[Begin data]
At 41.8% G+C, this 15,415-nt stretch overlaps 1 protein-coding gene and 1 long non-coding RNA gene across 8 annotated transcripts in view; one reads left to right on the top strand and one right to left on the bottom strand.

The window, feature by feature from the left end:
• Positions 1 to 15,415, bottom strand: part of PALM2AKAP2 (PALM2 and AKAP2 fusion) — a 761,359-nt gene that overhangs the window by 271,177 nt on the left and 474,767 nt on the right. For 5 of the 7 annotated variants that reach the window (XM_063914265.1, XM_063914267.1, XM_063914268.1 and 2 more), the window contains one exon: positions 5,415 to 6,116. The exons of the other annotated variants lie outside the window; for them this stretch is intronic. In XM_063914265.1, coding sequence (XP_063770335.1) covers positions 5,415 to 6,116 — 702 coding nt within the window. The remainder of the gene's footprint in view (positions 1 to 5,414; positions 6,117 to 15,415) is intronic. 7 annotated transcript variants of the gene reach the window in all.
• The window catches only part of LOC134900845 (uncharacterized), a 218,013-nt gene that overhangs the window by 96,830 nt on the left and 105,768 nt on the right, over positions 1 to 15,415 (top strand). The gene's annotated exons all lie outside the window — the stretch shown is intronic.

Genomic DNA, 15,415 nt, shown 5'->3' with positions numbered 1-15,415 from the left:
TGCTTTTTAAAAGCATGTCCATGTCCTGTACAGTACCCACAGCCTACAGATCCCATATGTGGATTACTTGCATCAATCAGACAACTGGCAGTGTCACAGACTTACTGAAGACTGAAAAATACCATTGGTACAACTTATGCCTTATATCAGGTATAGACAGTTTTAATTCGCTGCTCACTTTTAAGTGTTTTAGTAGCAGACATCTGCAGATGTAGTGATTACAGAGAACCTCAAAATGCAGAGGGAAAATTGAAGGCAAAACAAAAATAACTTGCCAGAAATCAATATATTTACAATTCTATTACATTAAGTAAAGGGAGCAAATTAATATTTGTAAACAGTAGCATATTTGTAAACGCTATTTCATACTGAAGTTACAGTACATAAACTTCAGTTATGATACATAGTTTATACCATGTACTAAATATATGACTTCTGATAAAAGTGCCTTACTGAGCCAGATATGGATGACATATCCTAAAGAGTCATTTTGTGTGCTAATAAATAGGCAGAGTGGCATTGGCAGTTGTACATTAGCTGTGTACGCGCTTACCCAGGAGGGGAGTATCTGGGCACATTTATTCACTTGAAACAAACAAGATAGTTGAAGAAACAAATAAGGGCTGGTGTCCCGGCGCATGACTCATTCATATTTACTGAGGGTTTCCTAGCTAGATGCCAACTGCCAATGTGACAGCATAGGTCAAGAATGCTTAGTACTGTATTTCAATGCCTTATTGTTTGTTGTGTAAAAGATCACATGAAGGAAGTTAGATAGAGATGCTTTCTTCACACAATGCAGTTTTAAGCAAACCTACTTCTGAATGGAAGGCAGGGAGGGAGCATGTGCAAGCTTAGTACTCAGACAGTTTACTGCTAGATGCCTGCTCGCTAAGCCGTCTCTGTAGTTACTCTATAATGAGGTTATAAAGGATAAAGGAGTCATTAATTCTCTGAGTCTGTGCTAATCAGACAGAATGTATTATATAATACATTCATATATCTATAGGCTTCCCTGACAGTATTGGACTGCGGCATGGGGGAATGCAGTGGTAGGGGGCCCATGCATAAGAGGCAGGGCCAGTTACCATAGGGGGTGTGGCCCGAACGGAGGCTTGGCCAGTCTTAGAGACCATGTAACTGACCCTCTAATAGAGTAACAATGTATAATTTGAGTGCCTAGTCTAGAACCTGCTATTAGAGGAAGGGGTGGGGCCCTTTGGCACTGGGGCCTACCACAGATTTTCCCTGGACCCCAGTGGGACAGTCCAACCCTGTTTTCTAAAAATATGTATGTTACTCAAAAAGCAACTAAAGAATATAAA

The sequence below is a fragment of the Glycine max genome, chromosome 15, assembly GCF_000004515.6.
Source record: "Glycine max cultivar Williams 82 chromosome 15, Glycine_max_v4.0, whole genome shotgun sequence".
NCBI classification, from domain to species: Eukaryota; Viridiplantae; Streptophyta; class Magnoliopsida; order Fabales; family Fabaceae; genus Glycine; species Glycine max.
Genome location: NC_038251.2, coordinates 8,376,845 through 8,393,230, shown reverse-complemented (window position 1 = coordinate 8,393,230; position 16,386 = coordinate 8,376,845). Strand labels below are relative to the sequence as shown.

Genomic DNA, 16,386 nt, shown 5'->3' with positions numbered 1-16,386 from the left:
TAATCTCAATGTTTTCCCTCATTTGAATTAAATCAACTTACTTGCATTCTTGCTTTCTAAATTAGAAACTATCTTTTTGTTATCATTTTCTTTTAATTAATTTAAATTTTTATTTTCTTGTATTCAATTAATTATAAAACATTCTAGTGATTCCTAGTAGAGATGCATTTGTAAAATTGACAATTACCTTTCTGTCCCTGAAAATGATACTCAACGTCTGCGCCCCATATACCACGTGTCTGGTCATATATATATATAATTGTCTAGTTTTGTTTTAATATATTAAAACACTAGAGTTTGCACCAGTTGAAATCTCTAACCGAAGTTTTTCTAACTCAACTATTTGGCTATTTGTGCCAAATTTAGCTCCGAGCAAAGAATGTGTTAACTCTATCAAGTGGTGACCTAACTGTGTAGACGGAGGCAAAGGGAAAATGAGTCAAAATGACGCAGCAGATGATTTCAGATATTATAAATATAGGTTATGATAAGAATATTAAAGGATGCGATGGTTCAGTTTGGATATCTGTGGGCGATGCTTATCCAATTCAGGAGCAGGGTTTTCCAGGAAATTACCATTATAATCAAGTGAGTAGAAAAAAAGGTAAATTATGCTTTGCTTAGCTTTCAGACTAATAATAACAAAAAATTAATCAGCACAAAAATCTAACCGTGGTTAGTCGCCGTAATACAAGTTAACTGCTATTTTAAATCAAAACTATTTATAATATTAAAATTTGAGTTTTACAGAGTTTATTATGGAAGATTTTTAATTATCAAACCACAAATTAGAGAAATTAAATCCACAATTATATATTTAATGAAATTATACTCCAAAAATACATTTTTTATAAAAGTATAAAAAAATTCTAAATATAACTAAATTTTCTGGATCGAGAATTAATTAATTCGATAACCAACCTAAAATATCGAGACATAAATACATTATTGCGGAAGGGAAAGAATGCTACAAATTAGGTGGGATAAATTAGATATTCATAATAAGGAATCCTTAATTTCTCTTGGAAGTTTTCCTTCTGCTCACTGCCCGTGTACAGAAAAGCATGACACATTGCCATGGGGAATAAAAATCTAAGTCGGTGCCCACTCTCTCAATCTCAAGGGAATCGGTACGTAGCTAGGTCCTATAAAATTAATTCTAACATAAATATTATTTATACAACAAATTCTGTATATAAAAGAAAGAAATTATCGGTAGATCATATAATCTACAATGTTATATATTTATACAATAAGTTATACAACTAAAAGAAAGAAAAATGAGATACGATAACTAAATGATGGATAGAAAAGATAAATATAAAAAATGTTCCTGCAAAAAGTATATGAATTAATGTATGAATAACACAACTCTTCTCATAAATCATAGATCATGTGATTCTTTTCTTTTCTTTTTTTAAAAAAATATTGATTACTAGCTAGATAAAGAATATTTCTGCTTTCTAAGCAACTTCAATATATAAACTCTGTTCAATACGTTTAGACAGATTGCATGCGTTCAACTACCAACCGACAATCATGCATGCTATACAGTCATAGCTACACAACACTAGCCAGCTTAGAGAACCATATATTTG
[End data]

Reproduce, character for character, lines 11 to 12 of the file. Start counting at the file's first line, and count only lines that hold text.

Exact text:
Genomic DNA, 16,386 nt, shown 5'->3' with positions numbered 1-16,386 from the left:
TAATCTCAATGTTTTCCCTCATTTGAATTAAATCAACTTACTTGCATTCTTGCTTTCTAAATTAGAAACTATCTTTTTGTTATCATTTTCTTTTAATTAATTTAAATTTTTATTTTCTTGTATTCAATTAATTATAAAACATTCTAGTGATTCCTAGTAGAGATGCATTTGTAAAATTGACAATTACCTTTCTGTCCCTGAAAATGATACTCAACGTCTGCGCCCCATATACCACGTGTCTGGTCATATATATATATAATTGTCTAGTTTTGTTTTAATATATTAAAACACTAGAGTTTGCACCAGTTGAAATCTCTAACCGAAGTTTTTCTAACTCAACTATTTGGCTATTTGTGCCAAATTTAGCTCCGAGCAAAGAATGTGTTAACTCTATCAAGTGGTGACCTAACTGTGTAGACGGAGGCAAAGGGAAAATGAGTCAAAATGACGCAGCAGATGATTTCAGATATTATAAATATAGGTTATGATAAGAATATTAAAGGATGCGATGGTTCAGTTTGGATATCTGTGGGCGATGCTTATCCAATTCAGGAGCAGGGTTTTCCAGGAAATTACCATTATAATCAAGTGAGTAGAAAAAAAGGTAAATTATGCTTTGCTTAGCTTTCAGACTAATAATAACAAAAAATTAATCAGCACAAAAATCTAACCGTGGTTAGTCGCCGTAATACAAGTTAACTGCTATTTTAAATCAAAACTATTTATAATATTAAAATTTGAGTTTTACAGAGTTTATTATGGAAGATTTTTAATTATCAAACCACAAATTAGAGAAATTAAATCCACAATTATATATTTAATGAAATTATACTCCAAAAATACATTTTTTATAAAAGTATAAAAAAATTCTAAATATAACTAAATTTTCTGGATCGAGAATTAATTAATTCGATAACCAACCTAAAATATCGAGACATAAATACATTATTGCGGAAGGGAAAGAATGCTACAAATTAGGTGGGATAAATTAGATATTCATAATAAGGAATCCTTAATTTCTCTTGGAAGTTTTCCTTCTGCTCACTGCCCGTGTACAGAAAAGCATGACACATTGCCATGGGGAATAAAAATCTAAGTCGGTGCCCACTCTCTCAATCTCAAGGGAATCGGTACGTAGCTAGGTCCTATAAAATTAATTCTAACATAAATATTATTTATACAACAAATTCTGTATATAAAAGAAAGAAATTATCGGTAGATCATATAATCTACAATGTTATATATTTATACAATAAGTTATACAACTAAAAGAAAGAAAAATGAGATACGATAACTAAATGATGGATAGAAAAGATAAATATAAAAAATGTTCCTGCAAAAAGTATATGAATTAATGTATGAATAACACAACTCTTCTCATAAATCATAGATCATGTGATTCTTTTCTTTTCTTTTTTTAAAAAAATATTGATTACTAGCTAGATAAAGAATATTTCTGCTTTCTAAGCAACTTCAATATATAAACTCTGTTCAATACGTTTAGACAGATTGCATGCGTTCAACTACCAACCGACAATCATGCATGCTATACAGTCATAGCTACACAACACTAGCCAGCTTAGAGAACCATATATTTG